Narratives Of Free Trade: The Commercial Cultures Of Early Us-China Relations
by Johnson, Kendall (Ed.)
About This Book
This collection of essays discusses the first commercial encounters between a China on the verge of social transformation and a fledgling United States struggling to assert itself globally as a distinct nation after the Revolutionary War with Great Britain. In early accounts of these encounters, commercial activity enabled cross-cultural curiosity, communication and even mutual respect. But it also involved confrontation as ambitious American traders pursued lucrative opportunities, often embracing British-style imperialism in the name of "free trade."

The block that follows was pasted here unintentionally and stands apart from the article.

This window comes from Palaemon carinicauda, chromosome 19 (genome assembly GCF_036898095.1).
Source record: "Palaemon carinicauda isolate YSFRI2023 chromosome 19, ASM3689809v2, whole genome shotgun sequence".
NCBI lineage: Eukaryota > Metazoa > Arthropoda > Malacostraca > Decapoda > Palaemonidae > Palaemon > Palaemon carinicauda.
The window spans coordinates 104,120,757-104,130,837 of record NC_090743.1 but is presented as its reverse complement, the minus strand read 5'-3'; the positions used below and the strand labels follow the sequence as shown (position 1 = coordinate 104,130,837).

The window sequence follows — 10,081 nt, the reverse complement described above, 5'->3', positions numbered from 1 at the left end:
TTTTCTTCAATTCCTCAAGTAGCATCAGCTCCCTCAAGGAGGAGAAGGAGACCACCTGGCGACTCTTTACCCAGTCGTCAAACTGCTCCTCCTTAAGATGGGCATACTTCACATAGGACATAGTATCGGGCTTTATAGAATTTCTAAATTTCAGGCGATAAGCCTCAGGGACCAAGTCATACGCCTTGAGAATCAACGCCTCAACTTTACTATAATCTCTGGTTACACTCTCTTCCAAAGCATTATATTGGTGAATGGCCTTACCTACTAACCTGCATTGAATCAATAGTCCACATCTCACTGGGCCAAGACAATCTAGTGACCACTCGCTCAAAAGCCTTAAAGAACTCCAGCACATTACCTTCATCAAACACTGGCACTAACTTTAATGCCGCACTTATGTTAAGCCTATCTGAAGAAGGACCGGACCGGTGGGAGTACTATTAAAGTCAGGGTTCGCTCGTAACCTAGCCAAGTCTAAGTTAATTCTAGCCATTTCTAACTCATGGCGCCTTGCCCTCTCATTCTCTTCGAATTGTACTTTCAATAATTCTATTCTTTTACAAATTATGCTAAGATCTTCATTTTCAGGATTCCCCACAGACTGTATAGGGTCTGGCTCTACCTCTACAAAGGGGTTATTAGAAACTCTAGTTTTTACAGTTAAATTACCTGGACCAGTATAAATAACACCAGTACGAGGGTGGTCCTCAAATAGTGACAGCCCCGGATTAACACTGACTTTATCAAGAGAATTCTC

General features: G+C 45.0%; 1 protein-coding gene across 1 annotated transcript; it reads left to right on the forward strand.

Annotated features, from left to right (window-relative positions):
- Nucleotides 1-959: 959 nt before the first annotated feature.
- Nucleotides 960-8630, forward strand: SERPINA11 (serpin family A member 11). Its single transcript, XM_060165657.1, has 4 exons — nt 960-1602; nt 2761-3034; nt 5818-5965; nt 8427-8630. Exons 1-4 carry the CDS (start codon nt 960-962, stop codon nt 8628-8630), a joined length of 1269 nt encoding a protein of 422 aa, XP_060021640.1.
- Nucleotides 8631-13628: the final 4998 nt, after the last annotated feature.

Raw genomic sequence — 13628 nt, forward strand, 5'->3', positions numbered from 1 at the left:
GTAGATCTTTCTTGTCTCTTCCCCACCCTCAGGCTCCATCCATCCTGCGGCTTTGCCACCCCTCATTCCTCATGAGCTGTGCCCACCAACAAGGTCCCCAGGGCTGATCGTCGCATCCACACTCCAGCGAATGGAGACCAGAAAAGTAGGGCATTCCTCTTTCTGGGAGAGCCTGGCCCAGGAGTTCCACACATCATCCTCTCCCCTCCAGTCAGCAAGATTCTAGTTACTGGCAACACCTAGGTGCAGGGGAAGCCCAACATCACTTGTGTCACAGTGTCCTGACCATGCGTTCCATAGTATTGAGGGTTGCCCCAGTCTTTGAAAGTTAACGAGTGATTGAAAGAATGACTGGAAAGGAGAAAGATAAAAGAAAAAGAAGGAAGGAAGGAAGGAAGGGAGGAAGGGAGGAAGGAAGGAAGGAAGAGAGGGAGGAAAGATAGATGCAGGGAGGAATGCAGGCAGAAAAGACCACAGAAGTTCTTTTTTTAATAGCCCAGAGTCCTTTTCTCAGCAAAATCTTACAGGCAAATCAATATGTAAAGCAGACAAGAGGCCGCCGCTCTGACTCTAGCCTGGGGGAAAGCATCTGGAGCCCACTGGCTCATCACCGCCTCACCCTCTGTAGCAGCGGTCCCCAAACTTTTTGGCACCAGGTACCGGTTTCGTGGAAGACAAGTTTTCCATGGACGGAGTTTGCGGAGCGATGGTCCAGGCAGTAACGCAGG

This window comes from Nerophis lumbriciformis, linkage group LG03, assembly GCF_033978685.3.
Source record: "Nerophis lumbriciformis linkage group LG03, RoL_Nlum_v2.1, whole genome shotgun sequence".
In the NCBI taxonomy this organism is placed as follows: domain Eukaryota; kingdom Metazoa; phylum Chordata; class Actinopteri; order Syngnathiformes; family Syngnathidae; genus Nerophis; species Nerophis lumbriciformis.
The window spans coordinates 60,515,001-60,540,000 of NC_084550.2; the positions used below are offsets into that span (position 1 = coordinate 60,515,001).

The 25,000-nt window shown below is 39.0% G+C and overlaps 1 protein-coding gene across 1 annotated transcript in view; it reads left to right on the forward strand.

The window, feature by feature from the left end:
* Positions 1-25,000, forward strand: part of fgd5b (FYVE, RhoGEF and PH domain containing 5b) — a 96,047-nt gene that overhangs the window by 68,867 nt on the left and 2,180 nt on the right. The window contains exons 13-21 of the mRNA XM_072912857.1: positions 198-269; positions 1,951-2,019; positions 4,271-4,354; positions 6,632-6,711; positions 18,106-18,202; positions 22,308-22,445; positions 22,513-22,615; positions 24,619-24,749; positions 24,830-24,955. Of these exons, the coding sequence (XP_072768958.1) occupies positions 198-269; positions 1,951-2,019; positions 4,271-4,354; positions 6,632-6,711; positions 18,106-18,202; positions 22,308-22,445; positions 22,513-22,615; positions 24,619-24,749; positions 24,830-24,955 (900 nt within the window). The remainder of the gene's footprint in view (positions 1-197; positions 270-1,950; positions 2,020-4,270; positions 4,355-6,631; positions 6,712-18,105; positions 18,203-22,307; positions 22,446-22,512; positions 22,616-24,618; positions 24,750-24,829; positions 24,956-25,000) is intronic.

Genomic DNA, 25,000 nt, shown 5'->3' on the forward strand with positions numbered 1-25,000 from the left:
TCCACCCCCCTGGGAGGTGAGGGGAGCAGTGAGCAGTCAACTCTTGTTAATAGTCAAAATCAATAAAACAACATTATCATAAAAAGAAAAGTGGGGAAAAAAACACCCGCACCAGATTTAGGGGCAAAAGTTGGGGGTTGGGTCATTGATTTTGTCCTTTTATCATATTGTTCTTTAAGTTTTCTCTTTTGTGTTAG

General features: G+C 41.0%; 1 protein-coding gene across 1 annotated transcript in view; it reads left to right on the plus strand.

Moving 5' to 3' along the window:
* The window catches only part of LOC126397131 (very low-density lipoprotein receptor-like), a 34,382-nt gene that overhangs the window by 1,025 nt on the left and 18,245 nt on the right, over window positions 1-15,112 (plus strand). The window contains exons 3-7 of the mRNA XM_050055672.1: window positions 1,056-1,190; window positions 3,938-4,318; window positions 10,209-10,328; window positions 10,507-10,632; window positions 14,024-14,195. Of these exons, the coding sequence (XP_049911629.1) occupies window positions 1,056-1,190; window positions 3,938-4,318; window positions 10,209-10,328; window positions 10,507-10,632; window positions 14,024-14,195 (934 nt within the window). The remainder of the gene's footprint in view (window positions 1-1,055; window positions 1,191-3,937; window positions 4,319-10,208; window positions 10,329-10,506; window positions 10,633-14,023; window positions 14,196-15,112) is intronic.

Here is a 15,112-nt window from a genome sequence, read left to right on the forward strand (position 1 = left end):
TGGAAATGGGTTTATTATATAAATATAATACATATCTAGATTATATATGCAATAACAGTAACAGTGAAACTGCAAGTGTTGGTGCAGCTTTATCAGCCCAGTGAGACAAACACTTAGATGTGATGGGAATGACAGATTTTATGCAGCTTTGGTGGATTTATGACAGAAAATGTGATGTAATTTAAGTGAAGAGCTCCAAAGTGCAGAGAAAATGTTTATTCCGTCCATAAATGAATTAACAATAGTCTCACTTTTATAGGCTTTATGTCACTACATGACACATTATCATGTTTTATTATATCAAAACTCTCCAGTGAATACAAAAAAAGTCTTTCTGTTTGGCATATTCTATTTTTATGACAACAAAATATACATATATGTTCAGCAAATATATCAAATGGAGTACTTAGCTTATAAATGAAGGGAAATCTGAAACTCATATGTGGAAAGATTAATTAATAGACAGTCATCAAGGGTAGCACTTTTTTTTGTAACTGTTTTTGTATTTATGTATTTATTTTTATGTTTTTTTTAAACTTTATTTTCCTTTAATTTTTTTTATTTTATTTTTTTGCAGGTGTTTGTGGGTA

The book begins in the 1780s with the arrival in Canton of the very first American ship The Empress of China and moves through the 19th century, with Caleb Cushing negotiating the Treaty of Wangxia in Macao after the First Opium War and, at the century's close, Secretary of State John Hay forging the Open Door Policy (1899). Considering Sino-American relations in their broader context, the nine essays are attuned to the activities of competing European traders, especially the British, in Canton, Macao, and the Pearl River Delta.
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